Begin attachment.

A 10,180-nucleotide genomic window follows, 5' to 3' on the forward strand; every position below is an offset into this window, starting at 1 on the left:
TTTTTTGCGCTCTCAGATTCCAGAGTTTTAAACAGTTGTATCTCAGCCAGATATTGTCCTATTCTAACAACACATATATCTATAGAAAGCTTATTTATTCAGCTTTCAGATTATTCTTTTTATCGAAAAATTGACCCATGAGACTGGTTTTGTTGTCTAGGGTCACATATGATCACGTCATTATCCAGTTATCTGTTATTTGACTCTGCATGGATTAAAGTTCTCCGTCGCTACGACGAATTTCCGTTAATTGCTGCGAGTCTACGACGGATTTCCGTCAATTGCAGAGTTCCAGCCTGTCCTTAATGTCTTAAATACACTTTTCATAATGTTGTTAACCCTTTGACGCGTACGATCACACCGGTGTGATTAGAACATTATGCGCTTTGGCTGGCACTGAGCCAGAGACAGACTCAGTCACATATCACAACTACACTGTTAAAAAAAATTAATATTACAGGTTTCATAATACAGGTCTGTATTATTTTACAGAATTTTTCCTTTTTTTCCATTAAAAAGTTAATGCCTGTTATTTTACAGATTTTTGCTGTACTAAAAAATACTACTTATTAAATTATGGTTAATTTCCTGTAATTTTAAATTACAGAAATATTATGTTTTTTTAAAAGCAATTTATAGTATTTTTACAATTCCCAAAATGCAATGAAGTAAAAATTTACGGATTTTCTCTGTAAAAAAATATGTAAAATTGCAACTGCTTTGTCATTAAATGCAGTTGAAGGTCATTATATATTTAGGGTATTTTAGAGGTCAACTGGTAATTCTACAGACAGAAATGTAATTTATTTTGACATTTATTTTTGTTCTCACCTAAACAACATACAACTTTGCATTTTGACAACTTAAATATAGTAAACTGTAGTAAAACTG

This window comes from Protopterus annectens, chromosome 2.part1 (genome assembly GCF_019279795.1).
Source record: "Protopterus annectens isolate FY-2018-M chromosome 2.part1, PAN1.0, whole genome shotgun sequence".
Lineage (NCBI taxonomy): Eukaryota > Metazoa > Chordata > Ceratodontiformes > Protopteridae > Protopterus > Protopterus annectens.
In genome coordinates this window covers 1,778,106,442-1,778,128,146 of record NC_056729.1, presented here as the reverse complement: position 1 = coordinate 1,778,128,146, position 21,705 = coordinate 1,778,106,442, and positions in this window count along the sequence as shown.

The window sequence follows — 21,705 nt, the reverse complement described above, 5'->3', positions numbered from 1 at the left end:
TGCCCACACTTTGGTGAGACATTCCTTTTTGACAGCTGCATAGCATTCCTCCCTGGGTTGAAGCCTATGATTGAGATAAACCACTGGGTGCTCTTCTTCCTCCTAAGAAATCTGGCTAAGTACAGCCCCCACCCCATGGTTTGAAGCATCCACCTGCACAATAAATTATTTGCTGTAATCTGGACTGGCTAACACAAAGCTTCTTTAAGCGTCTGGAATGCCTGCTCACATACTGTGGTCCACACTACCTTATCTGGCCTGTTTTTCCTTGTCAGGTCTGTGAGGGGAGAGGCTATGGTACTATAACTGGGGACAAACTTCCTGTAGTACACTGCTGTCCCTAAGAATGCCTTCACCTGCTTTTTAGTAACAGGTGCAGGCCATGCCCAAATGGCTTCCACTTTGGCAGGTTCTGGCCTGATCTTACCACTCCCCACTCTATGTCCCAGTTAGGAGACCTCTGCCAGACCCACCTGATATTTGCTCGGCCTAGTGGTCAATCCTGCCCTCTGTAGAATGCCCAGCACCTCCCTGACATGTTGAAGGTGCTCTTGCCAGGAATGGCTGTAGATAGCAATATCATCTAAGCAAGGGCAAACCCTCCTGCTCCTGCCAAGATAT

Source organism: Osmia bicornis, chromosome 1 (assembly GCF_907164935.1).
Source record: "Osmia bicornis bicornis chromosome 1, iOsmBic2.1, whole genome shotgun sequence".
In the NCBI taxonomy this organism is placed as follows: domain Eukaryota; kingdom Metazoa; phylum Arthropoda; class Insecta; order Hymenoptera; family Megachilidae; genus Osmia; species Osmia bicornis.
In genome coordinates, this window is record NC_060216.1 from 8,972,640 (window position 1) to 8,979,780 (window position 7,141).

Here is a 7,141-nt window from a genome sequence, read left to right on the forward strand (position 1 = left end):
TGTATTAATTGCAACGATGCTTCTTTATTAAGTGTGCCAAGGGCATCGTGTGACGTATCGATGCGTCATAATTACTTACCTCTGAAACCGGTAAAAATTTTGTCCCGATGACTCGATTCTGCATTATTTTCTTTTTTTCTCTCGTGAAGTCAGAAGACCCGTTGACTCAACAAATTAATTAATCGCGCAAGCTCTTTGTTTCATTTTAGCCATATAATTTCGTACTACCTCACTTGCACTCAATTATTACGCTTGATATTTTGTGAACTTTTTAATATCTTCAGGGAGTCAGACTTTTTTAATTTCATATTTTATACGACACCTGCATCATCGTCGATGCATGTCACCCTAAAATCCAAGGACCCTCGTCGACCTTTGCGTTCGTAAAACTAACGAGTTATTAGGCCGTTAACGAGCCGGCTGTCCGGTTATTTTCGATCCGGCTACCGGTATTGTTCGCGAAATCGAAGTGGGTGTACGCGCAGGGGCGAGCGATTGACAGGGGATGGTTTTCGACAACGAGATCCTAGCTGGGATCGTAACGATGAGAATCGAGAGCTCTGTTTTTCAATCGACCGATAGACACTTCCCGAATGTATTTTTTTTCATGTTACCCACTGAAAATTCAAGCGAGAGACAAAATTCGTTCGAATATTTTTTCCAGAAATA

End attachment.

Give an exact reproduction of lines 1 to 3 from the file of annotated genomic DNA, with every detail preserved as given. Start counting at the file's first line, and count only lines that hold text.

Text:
A 10,180-nucleotide genomic window follows, 5' to 3' on the forward strand; every position below is an offset into this window, starting at 1 on the left:
TTTTTTGCGCTCTCAGATTCCAGAGTTTTAAACAGTTGTATCTCAGCCAGATATTGTCCTATTCTAACAACACATATATCTATAGAAAGCTTATTTATTCAGCTTTCAGATTATTCTTTTTATCGAAAAATTGACCCATGAGACTGGTTTTGTTGTCTAGGGTCACATATGATCACGTCATTATCCAGTTATCTGTTATTTGACTCTGCATGGATTAAAGTTCTCCGTCGCTACGACGAATTTCCGTTAATTGCTGCGAGTCTACGACGGATTTCCGTCAATTGCAGAGTTCCAGCCTGTCCTTAATGTCTTAAATACACTTTTCATAATGTTGTTAACCCTTTGACGCGTACGATCACACCGGTGTGATTAGAACATTATGCGCTTTGGCTGGCACTGAGCCAGAGACAGACTCAGTCACATATCACAACTACACTGTTAAAAAAAATTAATATTACAGGTTTCATAATACAGGTCTGTATTATTTTACAGAATTTTTCCTTTTTTTCCATTAAAAAGTTAATGCCTGTTATTTTACAGATTTTTGCTGTACTAAAAAATACTACTTATTAAATTATGGTTAATTTCCTGTAATTTTAAATTACAGAAATATTATGTTTTTTTAAAAGCAATTTATAGTATTTTTACAATTCCCAAAATGCAATGAAGTAAAAATTTACGGATTTTCTCTGTAAAAAAATATGTAAAATTGCAACTGCTTTGTCATTAAATGCAGTTGAAGGTCATTATATATTTAGGGTATTTTAGAGGTCAACTGGTAATTCTACAGACAGAAATGTAATTTATTTTGACATTTATTTTTGTTCTCACCTAAACAACATACAACTTTGCATTTTGACAACTTAAATATAGTAAACTGTAGTAAAACTG

This window comes from Protopterus annectens, chromosome 2.part1 (genome assembly GCF_019279795.1).